Putting GHG emissions in context
Climate change is now the most serious global environmental threat.1 Its potential impacts include global warming, sea level rise, increased extreme weather events, and altered rainfall patterns. Climate change is a direct consequence of elevated greenhouse gas (GHG) concentrations in the atmosphere and feedback mechanisms.
Since GHGs are emitted from fossil fuel burning, energy is the key policy category for tracking and analyzing climate change. The main challenge is to make economic growth less dependent on energy use and related air emissions, by improving energy efficiency and by developing and using cleaner fuels and low-emitting electricity sources.2
How does Canada compare to its peer countries on GHG emissions?
Canada is one of the world’s largest per capita GHG emitters. Canada ranks 15th out of 17 OECD countries on GHG emissions per capita and scores a “D” grade.3 In 2010, Canada’s GHG emissions were 20.3 tonnes per capita, significantly higher than the 17-country average of 12.5 tonnes per capita. Canada’s per capita GHG emissions were nearly three times greater than Switzerland’s, the top performer.
While Canada’s GHG emissions per capita have fallen since 1990, many other countries have managed to decrease them even more. For example, Germany and the U.K. reduced their per capita GHG emissions by 27 per cent between 1990 and 2010.
Has Canada reduced GHG emissions?
Despite international commitments to drastically reduce GHGs, Canada has not seen a substantial improvement on its per capita GHG emissions. In 1992, Canada signed the United Nations Framework Convention on Climate Change (UNFCC), under which it committed to stabilizing GHG emissions at 1990 levels by 2000. In 2000, however, Canada’s absolute GHG emissions were 22 per cent higher than they had been 10 years earlier.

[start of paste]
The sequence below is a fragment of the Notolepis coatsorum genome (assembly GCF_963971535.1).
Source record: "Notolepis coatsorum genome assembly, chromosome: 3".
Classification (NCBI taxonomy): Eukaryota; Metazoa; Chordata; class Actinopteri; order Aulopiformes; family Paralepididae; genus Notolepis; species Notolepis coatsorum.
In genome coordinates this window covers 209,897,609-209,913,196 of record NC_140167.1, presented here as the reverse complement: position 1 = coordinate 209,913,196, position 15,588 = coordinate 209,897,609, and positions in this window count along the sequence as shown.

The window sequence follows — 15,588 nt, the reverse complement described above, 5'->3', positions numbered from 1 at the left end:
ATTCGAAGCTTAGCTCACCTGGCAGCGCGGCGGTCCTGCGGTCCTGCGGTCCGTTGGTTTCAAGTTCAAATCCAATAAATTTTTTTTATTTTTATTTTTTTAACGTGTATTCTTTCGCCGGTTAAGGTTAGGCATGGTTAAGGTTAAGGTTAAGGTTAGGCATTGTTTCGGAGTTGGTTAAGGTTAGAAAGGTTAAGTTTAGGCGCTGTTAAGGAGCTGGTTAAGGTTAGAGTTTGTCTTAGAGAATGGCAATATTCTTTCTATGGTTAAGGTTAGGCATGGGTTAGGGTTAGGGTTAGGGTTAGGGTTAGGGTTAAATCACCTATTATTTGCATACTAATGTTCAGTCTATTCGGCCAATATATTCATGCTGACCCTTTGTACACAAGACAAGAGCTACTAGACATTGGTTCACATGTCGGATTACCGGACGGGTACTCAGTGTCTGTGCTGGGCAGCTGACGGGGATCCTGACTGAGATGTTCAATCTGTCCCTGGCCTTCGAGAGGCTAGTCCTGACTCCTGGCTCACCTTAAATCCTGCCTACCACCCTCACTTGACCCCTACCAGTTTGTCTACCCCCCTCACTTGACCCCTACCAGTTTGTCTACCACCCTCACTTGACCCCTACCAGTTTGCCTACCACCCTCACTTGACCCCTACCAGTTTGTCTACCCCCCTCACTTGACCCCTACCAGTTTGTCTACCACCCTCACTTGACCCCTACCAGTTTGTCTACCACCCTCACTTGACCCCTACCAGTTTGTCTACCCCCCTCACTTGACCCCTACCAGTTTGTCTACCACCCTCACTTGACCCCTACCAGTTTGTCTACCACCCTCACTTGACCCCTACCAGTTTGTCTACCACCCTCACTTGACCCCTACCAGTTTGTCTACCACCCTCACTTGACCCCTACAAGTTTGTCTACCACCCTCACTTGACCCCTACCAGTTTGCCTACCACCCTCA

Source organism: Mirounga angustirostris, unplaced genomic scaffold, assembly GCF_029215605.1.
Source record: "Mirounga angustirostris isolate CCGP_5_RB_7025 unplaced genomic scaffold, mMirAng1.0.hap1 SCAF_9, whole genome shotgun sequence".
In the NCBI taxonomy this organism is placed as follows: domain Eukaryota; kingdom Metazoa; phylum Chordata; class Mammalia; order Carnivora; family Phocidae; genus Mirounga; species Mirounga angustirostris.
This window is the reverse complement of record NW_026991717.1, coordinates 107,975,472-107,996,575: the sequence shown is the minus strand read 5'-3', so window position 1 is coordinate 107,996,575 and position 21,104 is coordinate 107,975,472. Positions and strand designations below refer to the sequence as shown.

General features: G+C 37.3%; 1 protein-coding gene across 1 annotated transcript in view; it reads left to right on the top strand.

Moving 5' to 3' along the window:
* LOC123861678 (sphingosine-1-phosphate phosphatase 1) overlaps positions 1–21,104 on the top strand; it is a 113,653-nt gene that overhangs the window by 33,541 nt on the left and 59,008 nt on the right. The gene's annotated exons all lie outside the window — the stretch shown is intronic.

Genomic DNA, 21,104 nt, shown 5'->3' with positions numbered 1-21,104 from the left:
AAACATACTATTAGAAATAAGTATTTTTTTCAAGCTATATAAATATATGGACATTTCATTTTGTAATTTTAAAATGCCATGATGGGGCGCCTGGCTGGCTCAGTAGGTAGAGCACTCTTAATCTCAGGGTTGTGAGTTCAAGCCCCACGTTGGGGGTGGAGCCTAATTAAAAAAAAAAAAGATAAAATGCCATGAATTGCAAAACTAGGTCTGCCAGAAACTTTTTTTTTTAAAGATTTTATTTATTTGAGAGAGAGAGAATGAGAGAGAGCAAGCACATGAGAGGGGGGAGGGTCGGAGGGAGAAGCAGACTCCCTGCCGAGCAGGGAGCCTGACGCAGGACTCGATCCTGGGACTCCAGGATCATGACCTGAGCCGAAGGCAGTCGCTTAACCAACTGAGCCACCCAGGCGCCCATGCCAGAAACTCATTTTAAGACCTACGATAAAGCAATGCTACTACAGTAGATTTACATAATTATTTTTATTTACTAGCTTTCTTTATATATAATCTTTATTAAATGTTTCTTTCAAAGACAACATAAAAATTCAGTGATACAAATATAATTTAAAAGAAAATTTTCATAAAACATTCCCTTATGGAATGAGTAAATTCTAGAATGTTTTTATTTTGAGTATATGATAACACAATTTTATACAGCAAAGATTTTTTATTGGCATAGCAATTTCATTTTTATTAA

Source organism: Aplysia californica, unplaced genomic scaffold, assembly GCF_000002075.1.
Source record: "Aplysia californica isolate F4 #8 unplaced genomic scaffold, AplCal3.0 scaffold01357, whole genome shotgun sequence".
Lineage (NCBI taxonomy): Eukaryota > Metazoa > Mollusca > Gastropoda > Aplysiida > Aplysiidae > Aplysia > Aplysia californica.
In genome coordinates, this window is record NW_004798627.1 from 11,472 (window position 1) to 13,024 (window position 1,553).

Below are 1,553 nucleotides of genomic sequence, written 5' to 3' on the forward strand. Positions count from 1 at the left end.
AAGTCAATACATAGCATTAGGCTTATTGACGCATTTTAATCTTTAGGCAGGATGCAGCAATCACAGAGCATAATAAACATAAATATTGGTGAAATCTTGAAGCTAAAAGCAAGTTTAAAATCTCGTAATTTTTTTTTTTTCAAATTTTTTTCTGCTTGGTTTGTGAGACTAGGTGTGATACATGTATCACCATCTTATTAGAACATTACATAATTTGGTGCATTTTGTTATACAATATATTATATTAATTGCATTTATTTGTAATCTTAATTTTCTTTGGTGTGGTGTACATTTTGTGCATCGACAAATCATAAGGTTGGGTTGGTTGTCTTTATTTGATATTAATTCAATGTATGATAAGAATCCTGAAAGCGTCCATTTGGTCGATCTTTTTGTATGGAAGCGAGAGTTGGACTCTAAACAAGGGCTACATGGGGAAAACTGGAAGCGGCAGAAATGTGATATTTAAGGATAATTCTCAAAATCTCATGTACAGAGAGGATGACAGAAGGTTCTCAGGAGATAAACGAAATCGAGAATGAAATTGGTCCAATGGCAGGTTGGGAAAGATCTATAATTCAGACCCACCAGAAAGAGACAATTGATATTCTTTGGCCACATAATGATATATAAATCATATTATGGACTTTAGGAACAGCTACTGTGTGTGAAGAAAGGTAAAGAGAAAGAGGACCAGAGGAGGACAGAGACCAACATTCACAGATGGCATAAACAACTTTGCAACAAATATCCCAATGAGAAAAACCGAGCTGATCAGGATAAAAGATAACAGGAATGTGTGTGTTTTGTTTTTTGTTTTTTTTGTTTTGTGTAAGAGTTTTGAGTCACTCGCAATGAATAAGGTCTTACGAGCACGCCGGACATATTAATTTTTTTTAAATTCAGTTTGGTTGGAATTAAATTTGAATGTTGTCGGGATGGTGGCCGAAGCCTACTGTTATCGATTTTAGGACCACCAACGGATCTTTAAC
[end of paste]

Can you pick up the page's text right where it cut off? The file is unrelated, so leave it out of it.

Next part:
Canada went on to ratify the Kyoto Protocol in 2002, pledging to reduce GHG emissions to 6 per cent below 1990 levels between 2008 and 2012. As of 2010, however, absolute GHG emissions remained 17 per cent above 1990 levels.
One of the main reasons for the increase has been the growth in exports of petroleum, natural gas, and forest products. These commodities are exported, but the GHG emissions resulting from their production are not. Still, there is significant room for Canada to cut GHG emissions by increasing energy efficiency and using lower-emitting technologies.
To achieve its international commitments, Canada must make substantial GHG reductions now.
Use the drop-down menu to compare the change in Canada’s per capita greenhouse gas emissions with that of its peer countries.
And then we have not considered how much GHG emissions are exported in all the coal, oil, bitumen, natural gas, etc etc that are currently exported, never mind the plans for the fuut
Has Canada’s relative grade on GHG emissions improved?
|No. Canada was a “D” performer in both the 1990s and the 2000s. The report card in the two decades remained the same for all countries except the U.K., which moved from a “B” to a “A,” and Ireland, which moved from a “C” to a “B.”|